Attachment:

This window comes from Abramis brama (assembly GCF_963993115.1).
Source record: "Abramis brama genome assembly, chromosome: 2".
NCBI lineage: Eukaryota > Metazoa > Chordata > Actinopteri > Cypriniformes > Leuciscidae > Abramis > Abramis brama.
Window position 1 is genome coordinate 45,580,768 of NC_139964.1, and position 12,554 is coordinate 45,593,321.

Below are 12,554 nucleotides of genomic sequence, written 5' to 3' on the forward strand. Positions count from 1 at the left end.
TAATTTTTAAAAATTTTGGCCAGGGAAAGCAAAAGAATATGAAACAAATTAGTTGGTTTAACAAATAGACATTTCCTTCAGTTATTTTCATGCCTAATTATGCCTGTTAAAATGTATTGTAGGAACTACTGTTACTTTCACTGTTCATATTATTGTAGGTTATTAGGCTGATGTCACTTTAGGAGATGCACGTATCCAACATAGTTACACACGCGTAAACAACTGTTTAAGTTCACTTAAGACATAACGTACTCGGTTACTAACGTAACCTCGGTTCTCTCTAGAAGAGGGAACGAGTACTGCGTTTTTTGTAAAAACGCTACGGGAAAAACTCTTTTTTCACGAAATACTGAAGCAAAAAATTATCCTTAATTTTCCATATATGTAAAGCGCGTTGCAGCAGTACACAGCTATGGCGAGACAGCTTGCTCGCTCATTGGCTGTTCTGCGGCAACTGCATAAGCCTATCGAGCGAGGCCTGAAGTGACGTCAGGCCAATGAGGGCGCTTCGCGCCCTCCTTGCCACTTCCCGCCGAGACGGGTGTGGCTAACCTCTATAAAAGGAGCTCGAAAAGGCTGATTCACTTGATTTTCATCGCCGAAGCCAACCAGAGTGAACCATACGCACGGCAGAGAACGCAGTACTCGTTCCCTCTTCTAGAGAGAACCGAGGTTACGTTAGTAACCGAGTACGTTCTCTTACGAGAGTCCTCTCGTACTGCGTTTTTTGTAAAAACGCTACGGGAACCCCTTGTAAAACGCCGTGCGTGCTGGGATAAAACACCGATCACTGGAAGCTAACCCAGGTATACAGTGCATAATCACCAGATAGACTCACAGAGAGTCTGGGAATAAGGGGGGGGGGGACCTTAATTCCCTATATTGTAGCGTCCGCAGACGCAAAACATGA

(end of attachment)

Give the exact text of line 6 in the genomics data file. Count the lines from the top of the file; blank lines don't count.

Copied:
TAATTTTTAAAAATTTTGGCCAGGGAAAGCAAAAGAATATGAAACAAATTAGTTGGTTTAACAAATAGACATTTCCTTCAGTTATTTTCATGCCTAATTATGCCTGTTAAAATGTATTGTAGGAACTACTGTTACTTTCACTGTTCATATTATTGTAGGTTATTAGGCTGATGTCACTTTAGGAGATGCACGTATCCAACATAGTTACACACGCGTAAACAACTGTTTAAGTTCACTTAAGACATAACGTACTCGGTTACTAACGTAACCTCGGTTCTCTCTAGAAGAGGGAACGAGTACTGCGTTTTTTGTAAAAACGCTACGGGAAAAACTCTTTTTTCACGAAATACTGAAGCAAAAAATTATCCTTAATTTTCCATATATGTAAAGCGCGTTGCAGCAGTACACAGCTATGGCGAGACAGCTTGCTCGCTCATTGGCTGTTCTGCGGCAACTGCATAAGCCTATCGAGCGAGGCCTGAAGTGACGTCAGGCCAATGAGGGCGCTTCGCGCCCTCCTTGCCACTTCCCGCCGAGACGGGTGTGGCTAACCTCTATAAAAGGAGCTCGAAAAGGCTGATTCACTTGATTTTCATCGCCGAAGCCAACCAGAGTGAACCATACGCACGGCAGAGAACGCAGTACTCGTTCCCTCTTCTAGAGAGAACCGAGGTTACGTTAGTAACCGAGTACGTTCTCTTACGAGAGTCCTCTCGTACTGCGTTTTTTGTAAAAACGCTACGGGAACCCCTTGTAAAACGCCGTGCGTGCTGGGATAAAACACCGATCACTGGAAGCTAACCCAGGTATACAGTGCATAATCACCAGATAGACTCACAGAGAGTCTGGGAATAAGGGGGGGGGGGACCTTAATTCCCTATATTGTAGCGTCCGCAGACGCAAAACATGA